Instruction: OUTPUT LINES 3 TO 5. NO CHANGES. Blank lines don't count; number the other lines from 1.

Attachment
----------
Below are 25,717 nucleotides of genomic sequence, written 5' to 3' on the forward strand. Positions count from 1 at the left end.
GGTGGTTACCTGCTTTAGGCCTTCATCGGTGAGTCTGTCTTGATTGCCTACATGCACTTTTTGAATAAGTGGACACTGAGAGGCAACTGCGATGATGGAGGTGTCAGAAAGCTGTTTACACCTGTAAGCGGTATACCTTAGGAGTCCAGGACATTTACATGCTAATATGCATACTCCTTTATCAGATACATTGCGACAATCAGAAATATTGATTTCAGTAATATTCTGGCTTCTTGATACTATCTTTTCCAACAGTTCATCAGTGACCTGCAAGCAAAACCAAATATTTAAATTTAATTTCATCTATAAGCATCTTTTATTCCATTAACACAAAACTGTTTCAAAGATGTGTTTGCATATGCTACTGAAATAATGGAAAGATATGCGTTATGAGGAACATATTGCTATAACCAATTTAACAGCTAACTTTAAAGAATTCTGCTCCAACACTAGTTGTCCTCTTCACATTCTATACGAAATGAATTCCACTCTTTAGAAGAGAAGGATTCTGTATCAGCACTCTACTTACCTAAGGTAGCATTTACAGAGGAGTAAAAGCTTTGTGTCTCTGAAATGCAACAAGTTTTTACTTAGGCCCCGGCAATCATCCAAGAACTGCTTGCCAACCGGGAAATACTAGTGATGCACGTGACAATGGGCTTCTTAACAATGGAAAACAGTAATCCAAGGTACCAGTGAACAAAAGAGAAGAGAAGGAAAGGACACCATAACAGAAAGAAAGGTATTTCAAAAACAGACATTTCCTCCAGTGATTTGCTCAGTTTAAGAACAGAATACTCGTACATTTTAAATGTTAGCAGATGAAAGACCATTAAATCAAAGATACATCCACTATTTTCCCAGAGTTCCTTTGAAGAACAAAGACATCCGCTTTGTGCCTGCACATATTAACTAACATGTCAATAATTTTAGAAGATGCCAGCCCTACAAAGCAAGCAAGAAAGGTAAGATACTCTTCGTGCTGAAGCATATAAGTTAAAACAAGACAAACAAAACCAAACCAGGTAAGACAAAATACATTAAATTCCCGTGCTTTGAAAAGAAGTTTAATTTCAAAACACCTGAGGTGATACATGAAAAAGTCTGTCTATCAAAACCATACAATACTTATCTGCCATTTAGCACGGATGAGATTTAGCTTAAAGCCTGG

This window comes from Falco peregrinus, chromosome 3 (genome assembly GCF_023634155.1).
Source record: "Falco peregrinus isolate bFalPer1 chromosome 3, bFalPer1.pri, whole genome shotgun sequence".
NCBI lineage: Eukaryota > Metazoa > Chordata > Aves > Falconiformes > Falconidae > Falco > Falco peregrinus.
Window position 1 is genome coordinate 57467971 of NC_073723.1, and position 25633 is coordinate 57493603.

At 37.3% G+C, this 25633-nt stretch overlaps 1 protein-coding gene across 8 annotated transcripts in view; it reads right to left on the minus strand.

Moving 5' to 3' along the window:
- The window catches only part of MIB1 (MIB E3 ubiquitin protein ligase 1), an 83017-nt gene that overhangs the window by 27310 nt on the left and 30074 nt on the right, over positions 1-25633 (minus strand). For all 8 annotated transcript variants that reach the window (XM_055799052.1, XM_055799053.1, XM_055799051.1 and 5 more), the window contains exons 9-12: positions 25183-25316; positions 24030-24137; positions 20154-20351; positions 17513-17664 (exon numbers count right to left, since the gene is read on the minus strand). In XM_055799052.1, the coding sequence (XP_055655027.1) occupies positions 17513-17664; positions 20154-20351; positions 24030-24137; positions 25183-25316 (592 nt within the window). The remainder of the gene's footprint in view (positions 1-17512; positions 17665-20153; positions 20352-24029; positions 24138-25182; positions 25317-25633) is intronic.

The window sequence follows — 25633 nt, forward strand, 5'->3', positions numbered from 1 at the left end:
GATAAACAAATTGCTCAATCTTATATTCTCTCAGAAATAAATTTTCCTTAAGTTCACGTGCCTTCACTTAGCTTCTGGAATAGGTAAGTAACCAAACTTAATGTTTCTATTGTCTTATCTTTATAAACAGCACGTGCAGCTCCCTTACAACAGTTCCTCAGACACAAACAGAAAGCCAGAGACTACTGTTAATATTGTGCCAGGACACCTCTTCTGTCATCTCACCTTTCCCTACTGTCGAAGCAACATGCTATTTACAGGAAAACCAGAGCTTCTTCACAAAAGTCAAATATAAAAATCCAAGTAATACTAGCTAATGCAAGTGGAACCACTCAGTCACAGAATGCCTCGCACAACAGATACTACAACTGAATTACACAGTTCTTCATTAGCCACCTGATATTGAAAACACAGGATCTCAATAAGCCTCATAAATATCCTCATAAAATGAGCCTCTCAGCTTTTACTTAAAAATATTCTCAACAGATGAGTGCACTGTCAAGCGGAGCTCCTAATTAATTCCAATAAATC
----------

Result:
This window comes from Falco peregrinus, chromosome 3 (genome assembly GCF_023634155.1).
Source record: "Falco peregrinus isolate bFalPer1 chromosome 3, bFalPer1.pri, whole genome shotgun sequence".
NCBI lineage: Eukaryota > Metazoa > Chordata > Aves > Falconiformes > Falconidae > Falco > Falco peregrinus.